Pollinators feed on the nectar and depending on the location of the nectary the pollinator assists in fertilization and outcrossing of the plant as they brush against the reproductive organs, the stamen and pistil, of the plant and pick up or deposit pollen. Nectar from floral nectaries is sometimes used as a reward to insects, such as ants, that protect the plant from predators. Many floral families have evolved a nectar spur. These spurs are projections of various lengths formed from different tissues, such as the petals or sepals. They allow for pollinators to land on the elongated tissue and more easily reach the nectaries and obtain the nectar reward. Different characteristics of the spur, such as its length or position in the flower, may determine the type of pollinator that visits the flower.
Defense from herbivory is often one of the roles of extrafloral nectaries. Floral nectaries can also be involved in defense. In addition to the sugars found in nectar, certain proteins may also be found in nectar secreted by floral nectaries. In tobacco plants, these proteins have antimicrobial and antifungal properties and can be secreted to defend the gynoecium from certain pathogens.
Floral nectaries have evolved and diverged into the different types of nectaries due to the various pollinators that visit the flowers. In Melastomataceae, different types of floral nectaries have evolved and been lost many times. Flowers that ancestrally produced nectar and had nectaries may have lost their ability to produce nectar due to a lack of nectar consumption by pollinators, such as certain species of bees. Instead they focused on energy allocation to pollen production. Species of angiosperms that have nectaries use the nectar to attract pollinators that consume the nectar, such as birds and butterflies. In Bromeliaceae, septal nectaries (a form of gynoecial nectary) are common in species that are insect or bird pollinated. In species that are wind pollinated, nectaries are often absent because there is no pollinator to provide a reward for. In flowers that are generally pollinated by a long-tongued organism such as certain flies, moths, butterflies, and birds, nectaries in the ovaries are common because they are able to reach the nectar reward when pollinating. Sepal and petal nectaries are often more common in species that are pollinated by short-tongued insects that cannot reach so far into the flower.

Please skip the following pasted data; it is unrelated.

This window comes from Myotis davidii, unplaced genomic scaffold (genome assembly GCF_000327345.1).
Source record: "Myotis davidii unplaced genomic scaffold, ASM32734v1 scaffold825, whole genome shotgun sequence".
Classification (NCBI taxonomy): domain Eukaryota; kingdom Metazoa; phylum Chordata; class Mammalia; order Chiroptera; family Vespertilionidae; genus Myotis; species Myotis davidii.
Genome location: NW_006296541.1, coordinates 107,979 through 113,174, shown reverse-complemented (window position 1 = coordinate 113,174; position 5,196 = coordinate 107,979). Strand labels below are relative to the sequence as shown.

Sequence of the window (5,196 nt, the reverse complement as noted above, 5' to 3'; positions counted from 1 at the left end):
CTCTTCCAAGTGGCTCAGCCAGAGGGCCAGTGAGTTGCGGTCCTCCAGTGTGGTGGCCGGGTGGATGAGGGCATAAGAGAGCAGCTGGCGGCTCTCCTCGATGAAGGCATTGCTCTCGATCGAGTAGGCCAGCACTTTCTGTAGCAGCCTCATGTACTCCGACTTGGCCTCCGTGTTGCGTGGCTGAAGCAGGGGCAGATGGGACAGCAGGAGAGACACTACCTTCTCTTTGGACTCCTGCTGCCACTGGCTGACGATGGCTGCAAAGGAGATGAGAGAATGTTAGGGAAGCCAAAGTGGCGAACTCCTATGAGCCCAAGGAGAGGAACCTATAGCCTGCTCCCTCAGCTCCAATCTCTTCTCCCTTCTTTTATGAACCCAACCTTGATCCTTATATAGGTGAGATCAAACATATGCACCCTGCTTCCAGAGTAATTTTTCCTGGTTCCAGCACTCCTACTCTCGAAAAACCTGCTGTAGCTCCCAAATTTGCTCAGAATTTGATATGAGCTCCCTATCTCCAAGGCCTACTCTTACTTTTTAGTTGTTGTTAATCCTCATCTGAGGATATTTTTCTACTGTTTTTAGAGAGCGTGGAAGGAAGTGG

Extrafloral nectaries (also known as extranuptial nectaries) are specialised nectar-secreting plant glands that develop outside of flowers and are not involved in pollination, generally on the leaf or petiole (foliar nectaries) and often in relation to the leaf venation. They are highly diverse in form, location, size, and mechanism. They have been described in virtually all above-ground plant parts—including stipules, cotyledons, fruits, and stems, among others. They range from single-celled trichomes to complex cup-like structures that may or may not be vascularized. Like floral nectaries, they consist of groups of glandular trichomes (e.g. Hibiscus spp.) or elongated secretory epidermal cells. The latter are often associated with underlying vascular tissue. They may be associated with specialised pockets (domatia), pits or raised regions (e.g. Euphorbiaceae). The leaves of some tropical eudicots (e.g. Fabaceae) and magnoliids (e.g. Piperaceae) possess pearl glands or bodies which are globular trichomes specialised to attract ants. They secrete matter that is particularly rich in carbohydrates, proteins and lipids.